Survey: U.S. higher education must change to remain globally competitive

Nearly half of all Americans have a dim view of the quality of U.S. higher education, and most think it’s not only too expensive but also only a fair or poor return on their investment, according to the results of a new survey. Most of those surveyed—particularly college-aged Americans themselves—agree that U.S. higher education must change […]


Obama Orders Revamp of ‘No Child Left Behind’

Education Secretary Arne Duncan announced Monday that President Obama would sign an executive order to allow schools who are falling short of No Child Left Behind to circumvent the law. PBS NewsHour’s Gwen Ifill discusses the policy shift with Justin Snider of The Hechinger Report. Watch the full episode. See more PBS NewsHour. Transcript: GWEN […]


Are texting, multitasking teens losing empathy skills? Some differing views

Psychiatrist Dr. Gary Small recently expressed a sentiment that may have crossed the minds of parents and educators who see how much time teenagers spend chatting online and texting: He worries they may not be learning empathy skills. The digital world has rewired teen brains and made them less able to recognize and share feelings of […]


Social media and a tale of two New Jersey principals

Middle-school principal Anthony Orsini of Ridgewood, N.J., made national headlines last year when he urged parents to keep their young adolescents off Facebook — at least until high school. The slings and arrows of social-media stings by peers — also known as cyberbullying — were far more common than any from adult predators, Orsini said, […]


Evaluating teachers: Looking to the future

How should we evaluate teachers? It’s a huge question right now. And it seems like everyone has an opinion. But the one thing many people seem to agree on is that our current evaluation systems are inadequate. What a better system might look like – well, that’s still up for discussion. With so many stakeholders, so many different […]

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White voters vs. minority schoolchildren

White voters don’t like paying for the education of minority schoolchildren, or so we learn from a New York Times article this week that looked at places in New York where school budgets were voted down this year. The article’s author, Sam Roberts, found that in places where the majority of voters were white and the majority of schoolchildren […]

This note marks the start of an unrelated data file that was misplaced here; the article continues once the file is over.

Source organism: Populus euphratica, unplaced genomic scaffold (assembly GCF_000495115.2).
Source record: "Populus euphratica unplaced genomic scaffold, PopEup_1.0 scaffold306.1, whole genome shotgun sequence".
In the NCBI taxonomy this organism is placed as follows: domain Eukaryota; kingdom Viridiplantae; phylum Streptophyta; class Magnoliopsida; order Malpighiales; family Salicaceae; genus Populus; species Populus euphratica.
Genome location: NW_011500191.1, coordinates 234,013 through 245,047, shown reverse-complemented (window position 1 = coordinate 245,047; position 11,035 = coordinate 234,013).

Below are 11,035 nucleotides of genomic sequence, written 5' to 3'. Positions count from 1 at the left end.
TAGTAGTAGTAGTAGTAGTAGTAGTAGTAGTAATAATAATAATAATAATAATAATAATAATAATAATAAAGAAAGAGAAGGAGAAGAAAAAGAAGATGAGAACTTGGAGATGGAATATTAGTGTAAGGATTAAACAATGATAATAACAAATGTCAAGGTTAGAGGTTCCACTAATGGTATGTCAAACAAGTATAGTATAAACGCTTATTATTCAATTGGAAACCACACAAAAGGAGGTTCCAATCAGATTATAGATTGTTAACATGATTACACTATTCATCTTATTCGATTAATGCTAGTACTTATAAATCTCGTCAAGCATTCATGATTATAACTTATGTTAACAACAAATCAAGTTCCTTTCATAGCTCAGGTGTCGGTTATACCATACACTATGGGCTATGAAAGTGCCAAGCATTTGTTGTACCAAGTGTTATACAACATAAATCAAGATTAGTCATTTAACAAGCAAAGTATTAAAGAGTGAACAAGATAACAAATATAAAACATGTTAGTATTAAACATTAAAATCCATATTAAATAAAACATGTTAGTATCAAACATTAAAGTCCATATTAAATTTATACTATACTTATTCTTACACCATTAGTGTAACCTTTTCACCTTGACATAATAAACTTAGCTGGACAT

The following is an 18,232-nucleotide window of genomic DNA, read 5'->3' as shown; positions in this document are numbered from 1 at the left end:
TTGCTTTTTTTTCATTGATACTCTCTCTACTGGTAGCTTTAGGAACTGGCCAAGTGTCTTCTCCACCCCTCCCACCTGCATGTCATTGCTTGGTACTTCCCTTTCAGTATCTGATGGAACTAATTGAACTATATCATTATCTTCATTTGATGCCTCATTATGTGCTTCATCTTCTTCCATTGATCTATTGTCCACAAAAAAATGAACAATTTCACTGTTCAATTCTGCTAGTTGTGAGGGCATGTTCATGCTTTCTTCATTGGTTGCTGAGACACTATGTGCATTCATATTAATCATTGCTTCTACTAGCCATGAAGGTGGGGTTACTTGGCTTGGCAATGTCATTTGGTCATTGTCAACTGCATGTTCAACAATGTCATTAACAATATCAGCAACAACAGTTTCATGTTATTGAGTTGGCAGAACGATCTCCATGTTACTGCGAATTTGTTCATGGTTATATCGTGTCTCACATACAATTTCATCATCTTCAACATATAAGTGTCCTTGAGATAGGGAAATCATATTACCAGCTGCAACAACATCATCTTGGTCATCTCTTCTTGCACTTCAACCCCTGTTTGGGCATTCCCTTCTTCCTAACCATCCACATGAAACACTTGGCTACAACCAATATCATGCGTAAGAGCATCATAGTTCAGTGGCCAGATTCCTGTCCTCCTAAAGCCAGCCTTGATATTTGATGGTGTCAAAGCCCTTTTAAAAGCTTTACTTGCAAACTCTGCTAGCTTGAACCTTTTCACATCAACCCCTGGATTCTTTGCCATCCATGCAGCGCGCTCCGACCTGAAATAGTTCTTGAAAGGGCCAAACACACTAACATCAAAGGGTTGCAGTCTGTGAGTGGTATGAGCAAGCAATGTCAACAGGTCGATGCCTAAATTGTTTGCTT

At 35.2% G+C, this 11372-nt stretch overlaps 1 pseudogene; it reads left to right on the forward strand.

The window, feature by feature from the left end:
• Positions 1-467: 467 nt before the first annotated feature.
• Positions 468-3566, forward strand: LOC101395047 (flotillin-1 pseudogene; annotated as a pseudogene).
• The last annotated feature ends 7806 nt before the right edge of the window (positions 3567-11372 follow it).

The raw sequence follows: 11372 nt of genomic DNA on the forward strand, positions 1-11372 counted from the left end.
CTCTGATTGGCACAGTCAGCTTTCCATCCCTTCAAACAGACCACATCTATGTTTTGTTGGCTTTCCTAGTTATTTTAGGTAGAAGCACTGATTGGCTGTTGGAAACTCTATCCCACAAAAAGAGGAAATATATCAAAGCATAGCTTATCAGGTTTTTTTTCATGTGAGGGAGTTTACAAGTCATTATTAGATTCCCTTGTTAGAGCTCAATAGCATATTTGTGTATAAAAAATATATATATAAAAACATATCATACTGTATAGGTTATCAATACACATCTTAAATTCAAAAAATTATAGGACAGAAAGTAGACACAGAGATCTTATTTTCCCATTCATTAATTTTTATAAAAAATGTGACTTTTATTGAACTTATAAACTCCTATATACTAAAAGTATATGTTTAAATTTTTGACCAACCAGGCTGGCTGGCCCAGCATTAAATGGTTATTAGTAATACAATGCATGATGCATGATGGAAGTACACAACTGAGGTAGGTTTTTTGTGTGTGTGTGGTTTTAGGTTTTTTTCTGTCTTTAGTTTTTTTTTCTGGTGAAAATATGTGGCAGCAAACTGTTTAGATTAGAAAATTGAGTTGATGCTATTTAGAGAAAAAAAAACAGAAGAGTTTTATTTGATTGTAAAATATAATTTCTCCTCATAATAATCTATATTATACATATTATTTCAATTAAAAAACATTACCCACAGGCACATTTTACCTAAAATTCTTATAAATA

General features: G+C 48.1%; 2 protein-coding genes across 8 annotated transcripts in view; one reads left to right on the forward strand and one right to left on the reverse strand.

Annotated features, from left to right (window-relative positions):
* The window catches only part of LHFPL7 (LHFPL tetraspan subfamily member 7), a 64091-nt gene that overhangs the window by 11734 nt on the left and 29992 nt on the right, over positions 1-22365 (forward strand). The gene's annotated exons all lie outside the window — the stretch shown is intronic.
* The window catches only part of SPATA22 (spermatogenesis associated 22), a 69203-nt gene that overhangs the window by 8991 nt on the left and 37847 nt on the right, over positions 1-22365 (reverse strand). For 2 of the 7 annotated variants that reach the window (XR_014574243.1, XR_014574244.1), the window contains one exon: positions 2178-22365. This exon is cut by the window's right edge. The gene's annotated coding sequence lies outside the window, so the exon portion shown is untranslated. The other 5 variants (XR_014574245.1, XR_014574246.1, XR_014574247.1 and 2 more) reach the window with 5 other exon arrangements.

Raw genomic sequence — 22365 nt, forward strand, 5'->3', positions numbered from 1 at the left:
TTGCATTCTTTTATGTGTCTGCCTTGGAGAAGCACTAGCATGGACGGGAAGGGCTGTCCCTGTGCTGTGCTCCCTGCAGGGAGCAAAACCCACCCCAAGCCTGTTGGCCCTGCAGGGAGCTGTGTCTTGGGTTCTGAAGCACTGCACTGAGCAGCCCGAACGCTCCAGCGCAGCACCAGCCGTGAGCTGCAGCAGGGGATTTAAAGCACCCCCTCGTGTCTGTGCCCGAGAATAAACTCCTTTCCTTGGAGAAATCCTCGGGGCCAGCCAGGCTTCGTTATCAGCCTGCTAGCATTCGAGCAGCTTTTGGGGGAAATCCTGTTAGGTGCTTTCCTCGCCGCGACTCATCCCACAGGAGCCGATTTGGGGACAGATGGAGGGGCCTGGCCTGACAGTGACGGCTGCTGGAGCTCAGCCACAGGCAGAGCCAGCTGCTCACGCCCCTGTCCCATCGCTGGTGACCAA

Recess round-up: August 9, 2010

A daily dose of education news around the nation – just in time for a little mid-day break! Standardized tests: Justin Snider, of The Hechinger Report, explains why skepticism and caution are warranted when it comes to making important decisions based on students’ standardized test scores. G.I. bill: U.S. spending on veterans’ education will more than double this […]

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When should a leader apologize?

To apologize or not to apologize, that is the question. It’s not quite the question Hamlet asks himself, but it is a question facing leaders on a regular basis. When is an apology necessary? When might it actually do more harm than good? And why does it seem like leaders are apologizing nonstop nowadays? These […]


Texas’ incredibly shrinking dropout problem

Reports of another “Texas Miracle” are making the rounds in the media, as the Lone Star state says that the dropout rate for the Class of 2009 was 9.4 percent. That is, only one out of 10 students in Texas who entered high school in the fall of 2005 had quit school four years later. […]


How not to be a role model

That young people look up to Hollywood stars and professional athletes as role models is a fact of life. Often, these superstars disappoint us by revealing that they, too, are only human. This is an especially difficult reality for children to accept. We want — and we need — heroes. Superheroes, even. For a brief bit […]